The two Langs are next to each other and the TBH is in a different place and behind some bushes. I've anthropomorphised them by thinking of the bees in the Langs as the buttoned down conformists and the ones in the TBH as the free spitired rebels. :>) As a child of the '60s, my heart is with the latter. Wink
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Buzzen
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« Reply #11 on: May 03, 2010, 08:48:41 PM »

Well, since I can't afford a lang, I'm making a TBH. The more I read about them the more I like the idea. I am a total newbie with no bees yet, But I am getting ready.  Hopefully I can get a swarm this year.  I appreciate all those who share on here.....so much good info.  Thanks!!!
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KD4MOJ
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« Reply #12 on: May 04, 2010, 08:02:33 AM »

I am also a Ham, KB4TKQ! Nice to make your acquaintance.

  Yep Another expensive hobby! I've been enjoying beekeeping more lately.

...DOUG
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diggity
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« Reply #13 on: July 01, 2010, 04:10:20 PM »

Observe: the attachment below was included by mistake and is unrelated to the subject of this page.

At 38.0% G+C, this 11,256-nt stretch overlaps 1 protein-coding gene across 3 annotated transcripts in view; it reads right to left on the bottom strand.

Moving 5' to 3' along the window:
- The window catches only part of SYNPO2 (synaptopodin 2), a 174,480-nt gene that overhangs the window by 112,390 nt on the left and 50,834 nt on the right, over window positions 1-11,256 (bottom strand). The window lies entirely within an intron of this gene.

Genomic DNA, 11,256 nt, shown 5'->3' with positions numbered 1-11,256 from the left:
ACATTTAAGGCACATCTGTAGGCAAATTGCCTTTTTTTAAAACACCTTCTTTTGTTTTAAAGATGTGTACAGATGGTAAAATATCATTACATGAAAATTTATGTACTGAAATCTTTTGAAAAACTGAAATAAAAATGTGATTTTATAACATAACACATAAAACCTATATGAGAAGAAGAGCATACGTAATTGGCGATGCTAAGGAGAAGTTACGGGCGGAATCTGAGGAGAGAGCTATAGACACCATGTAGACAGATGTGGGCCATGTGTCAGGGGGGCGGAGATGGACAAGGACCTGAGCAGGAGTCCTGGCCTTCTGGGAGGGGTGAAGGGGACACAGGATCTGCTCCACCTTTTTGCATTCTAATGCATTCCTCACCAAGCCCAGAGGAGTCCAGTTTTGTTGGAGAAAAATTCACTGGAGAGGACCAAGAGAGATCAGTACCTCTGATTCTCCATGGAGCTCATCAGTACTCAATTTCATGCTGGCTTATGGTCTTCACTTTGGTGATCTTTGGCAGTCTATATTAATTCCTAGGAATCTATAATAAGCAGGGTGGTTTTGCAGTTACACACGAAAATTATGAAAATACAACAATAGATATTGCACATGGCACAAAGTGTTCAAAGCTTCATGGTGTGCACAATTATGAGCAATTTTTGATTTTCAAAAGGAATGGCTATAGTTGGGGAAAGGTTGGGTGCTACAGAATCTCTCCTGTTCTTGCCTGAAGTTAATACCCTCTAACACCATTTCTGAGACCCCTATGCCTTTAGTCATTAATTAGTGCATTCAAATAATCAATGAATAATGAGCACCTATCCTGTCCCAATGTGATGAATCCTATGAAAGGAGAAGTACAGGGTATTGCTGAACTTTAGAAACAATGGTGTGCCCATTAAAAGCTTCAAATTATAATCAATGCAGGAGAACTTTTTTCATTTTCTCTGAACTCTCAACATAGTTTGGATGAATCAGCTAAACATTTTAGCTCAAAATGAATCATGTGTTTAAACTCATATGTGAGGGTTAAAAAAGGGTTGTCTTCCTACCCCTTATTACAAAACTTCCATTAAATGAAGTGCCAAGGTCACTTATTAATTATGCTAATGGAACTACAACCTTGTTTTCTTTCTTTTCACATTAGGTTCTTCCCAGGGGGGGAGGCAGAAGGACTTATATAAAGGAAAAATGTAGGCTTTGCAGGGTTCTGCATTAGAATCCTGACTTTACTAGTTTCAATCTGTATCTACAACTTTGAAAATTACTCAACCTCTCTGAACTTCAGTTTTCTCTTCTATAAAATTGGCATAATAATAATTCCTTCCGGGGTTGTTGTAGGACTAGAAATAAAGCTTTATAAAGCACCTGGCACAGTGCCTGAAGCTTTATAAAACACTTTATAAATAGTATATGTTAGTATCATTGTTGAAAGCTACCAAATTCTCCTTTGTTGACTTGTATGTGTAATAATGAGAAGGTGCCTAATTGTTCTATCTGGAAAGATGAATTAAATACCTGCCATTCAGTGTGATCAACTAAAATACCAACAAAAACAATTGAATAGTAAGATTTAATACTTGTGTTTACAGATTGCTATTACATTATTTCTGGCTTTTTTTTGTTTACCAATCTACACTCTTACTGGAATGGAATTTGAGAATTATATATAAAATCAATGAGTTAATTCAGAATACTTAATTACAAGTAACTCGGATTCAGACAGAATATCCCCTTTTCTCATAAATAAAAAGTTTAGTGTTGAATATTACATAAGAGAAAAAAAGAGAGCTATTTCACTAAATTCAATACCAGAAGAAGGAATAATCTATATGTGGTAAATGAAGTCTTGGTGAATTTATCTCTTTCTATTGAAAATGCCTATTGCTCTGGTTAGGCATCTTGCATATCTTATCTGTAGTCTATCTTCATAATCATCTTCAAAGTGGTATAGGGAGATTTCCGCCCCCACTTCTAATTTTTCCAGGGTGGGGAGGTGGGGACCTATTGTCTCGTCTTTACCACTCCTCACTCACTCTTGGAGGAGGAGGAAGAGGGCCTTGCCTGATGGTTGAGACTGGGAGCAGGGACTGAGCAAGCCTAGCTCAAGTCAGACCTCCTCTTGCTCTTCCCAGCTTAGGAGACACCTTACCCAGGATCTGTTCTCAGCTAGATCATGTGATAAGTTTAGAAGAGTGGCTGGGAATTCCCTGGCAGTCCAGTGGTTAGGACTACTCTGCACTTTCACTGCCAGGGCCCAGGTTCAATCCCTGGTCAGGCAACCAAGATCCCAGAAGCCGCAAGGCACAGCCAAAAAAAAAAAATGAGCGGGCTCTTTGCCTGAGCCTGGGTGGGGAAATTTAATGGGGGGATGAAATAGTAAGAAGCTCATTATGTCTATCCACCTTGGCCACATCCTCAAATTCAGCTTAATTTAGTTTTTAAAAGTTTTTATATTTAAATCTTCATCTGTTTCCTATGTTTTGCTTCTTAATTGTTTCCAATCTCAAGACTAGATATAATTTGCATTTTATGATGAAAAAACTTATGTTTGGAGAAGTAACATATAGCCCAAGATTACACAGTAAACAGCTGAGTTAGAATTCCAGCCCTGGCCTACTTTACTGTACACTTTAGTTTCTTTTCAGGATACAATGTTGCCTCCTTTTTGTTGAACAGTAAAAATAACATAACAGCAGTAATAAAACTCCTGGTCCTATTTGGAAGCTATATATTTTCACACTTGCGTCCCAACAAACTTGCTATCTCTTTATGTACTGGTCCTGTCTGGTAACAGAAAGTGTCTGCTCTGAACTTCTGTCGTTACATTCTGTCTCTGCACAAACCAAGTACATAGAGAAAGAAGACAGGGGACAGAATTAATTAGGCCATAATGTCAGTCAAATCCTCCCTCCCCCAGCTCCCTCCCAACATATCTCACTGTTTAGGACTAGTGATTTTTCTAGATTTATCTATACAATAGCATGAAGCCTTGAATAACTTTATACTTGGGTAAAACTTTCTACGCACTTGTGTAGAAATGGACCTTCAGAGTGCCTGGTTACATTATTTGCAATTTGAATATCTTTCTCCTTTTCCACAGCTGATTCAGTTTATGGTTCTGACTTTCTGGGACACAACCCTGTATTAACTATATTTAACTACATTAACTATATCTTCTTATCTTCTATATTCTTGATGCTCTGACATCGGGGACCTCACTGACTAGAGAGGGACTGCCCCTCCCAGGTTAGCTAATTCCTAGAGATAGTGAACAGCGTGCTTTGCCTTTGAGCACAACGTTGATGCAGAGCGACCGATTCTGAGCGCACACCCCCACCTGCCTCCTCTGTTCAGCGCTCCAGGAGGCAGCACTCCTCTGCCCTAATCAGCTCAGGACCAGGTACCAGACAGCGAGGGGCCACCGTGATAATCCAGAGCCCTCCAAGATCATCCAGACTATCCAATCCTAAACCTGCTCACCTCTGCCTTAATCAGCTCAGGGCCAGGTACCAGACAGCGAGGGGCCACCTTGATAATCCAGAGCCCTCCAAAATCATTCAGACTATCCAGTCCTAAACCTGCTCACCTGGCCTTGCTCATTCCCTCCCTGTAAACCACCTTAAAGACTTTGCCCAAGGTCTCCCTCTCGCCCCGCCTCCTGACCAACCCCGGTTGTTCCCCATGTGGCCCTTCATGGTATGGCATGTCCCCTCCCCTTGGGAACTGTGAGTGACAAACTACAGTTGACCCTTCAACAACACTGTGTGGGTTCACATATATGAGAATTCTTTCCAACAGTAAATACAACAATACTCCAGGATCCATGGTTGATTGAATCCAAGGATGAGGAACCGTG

I've only been doing this for a couple years, so I'm no expert, but there are a few things I'm very much convinced of:

1) TBHs are definitely cheaper.  The last Lang deep super I bought, purchased from a local supplier, cost me over $50 including frames and foundation.  It would be a bit cheaper online, but then you'd have to pay shipping and you'd be up to almost $50 anyway.  That's just for a single deep super.  My TBH cost about that to build, but there will be no additional cost for more supers/frames, bottom boards, top covers, inner covers, queen excluders, etc. etc.  What's more, you won't need an extractor.

2) Bees seem to like building natural comb more than they like drawing out foundation.  I've been replacing some frames in my Langs with frames consisting only of a starter strip.  So I have starter-only frames sitting right next to regular frames with foundation.  In every case thus far, the bees have built new comb on the starter strips before drawing out the foundation! 

3) I have to agree with Cozy that there's more opportunity to paint a TBH than a Lang.  My daughter has hers painted colorfully all over with pictures of bees and Peace symbols!  It would be hard to get any sort of artistic thing going on a Lang when supers are always going on and coming off...